• Concilium Plebis — This body elected its own officials and formulated decrees for observance by the plebeian class; in 287 B.C.E., it gained the power to make all decrees binding for the entire Roman community.
  • Comitia Tributa — The tribal assemblies, open to all citizens (who only could be free, adult males), elected minor officials, approved legislative decisions often on local matters, and could wield judicial powers but could only levy fines rather than administer punishment.

Consuls:

Two officials elected by the legislative assemblies (senate members). They served year long terms and were essentially Heads of State who presided over the senate — think executive branch, with less power — and commanded the Roman military. They were nominated by the senate, then the people cast their votes, and then the senate ratified their appointment with another vote – think the Electoral College system.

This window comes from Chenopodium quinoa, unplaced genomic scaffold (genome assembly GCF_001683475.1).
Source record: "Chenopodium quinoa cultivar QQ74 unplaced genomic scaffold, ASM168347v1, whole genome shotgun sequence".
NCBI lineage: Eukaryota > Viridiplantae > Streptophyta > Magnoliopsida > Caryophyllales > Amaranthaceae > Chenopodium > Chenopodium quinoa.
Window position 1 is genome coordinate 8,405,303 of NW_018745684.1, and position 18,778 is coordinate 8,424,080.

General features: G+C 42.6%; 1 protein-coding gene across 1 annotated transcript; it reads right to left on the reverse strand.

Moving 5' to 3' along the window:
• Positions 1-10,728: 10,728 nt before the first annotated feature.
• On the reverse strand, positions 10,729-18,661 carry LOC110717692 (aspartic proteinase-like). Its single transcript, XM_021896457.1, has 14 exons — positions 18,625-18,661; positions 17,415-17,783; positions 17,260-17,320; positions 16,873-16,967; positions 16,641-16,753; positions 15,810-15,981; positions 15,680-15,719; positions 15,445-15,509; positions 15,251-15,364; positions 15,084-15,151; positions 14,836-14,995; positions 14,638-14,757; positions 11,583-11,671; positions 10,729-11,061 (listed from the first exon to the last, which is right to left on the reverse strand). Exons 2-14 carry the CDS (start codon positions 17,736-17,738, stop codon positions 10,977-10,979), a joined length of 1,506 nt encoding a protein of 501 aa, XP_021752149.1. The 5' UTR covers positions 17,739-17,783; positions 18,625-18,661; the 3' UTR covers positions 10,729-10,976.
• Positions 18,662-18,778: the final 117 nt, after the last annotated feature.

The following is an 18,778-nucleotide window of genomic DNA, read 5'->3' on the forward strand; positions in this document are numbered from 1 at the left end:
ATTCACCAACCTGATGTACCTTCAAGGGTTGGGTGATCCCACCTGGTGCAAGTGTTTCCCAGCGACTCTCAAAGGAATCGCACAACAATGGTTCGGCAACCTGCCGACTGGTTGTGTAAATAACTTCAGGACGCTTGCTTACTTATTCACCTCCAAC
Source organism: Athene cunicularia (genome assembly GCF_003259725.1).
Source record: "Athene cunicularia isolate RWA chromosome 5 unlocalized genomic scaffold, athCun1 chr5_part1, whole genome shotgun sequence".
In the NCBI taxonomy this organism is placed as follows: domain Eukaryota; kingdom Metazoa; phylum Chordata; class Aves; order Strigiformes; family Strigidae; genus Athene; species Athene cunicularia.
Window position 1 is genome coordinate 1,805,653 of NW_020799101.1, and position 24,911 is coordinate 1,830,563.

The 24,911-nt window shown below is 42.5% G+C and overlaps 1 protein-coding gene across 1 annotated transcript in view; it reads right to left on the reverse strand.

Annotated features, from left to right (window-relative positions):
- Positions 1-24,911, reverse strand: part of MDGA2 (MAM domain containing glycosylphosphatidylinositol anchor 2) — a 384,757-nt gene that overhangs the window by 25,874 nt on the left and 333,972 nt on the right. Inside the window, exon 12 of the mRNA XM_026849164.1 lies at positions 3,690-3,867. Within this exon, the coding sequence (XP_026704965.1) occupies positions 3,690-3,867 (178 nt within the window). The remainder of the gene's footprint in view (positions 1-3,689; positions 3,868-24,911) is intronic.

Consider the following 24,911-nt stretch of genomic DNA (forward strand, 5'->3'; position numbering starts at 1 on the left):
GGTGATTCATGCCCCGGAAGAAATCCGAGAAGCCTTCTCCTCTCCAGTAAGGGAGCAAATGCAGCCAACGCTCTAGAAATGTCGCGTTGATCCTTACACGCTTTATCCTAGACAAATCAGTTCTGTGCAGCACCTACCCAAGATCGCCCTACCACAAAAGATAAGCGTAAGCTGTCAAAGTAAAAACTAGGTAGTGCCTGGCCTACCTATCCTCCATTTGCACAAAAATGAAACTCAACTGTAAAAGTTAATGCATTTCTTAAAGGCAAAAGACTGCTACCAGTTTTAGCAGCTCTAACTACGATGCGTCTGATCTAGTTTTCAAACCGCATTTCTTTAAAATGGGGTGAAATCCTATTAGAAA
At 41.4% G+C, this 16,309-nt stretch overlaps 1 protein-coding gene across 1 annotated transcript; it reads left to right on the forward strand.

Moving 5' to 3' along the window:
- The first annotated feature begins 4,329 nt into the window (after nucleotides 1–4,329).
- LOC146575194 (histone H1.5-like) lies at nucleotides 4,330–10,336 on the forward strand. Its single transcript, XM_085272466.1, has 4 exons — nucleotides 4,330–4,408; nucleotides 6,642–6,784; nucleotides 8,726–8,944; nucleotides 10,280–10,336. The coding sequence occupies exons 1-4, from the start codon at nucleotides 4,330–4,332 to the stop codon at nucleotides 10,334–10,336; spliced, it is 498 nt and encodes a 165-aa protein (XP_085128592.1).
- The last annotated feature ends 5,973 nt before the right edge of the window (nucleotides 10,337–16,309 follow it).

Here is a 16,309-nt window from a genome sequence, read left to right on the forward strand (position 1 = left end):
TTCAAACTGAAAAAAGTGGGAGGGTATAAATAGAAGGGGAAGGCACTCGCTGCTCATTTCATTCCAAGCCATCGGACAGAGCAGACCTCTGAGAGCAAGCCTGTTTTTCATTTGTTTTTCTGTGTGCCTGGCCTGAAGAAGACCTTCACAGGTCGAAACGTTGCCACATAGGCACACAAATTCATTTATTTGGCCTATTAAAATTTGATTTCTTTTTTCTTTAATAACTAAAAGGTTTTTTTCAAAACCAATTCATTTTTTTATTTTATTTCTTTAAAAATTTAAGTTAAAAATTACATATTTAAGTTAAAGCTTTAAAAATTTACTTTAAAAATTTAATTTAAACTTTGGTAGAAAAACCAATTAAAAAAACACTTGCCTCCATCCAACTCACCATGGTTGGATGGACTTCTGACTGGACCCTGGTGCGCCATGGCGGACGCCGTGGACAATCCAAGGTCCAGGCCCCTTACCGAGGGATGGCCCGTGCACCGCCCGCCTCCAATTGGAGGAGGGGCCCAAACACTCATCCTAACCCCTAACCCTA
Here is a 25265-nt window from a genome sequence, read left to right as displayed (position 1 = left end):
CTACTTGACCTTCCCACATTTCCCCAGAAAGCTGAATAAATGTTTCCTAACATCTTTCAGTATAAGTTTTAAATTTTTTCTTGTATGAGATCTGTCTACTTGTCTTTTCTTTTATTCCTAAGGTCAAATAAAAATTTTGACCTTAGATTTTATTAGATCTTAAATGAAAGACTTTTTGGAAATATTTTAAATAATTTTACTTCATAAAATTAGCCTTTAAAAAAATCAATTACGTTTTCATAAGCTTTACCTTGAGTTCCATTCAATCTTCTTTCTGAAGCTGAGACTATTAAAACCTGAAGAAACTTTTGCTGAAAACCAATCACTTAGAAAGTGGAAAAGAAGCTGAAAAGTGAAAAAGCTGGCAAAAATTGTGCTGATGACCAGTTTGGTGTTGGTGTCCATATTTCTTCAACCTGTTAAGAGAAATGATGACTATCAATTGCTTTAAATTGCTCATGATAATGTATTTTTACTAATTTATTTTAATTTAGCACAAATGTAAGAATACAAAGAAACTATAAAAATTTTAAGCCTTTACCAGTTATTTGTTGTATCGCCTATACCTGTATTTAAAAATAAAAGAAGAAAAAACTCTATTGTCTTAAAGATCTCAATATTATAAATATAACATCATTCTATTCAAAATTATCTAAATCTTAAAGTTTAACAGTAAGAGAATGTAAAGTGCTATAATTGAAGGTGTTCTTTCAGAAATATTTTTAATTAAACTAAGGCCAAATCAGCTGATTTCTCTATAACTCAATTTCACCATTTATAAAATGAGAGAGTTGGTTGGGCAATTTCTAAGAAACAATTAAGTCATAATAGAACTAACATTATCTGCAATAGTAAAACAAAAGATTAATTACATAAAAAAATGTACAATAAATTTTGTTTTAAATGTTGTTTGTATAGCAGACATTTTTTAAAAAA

Voting

Romans voted in a couple of different groupings: by a tribe and by centuria (century). Each group, tribe or centuria had one vote. This vote was decided by majority vote of the constituents of said group (tribe or centuria), so within the group, each member's vote counted as much as anyone else's, but not all groups were equally important.

Candidates, who were voted on together even when there were multiple positions to fill, were counted as elected if they received the vote of one-half of the voting groups plus one, so if there were 35 tribes, the candidate won when he had received the support of 18 tribes.

490 B.C., a Famine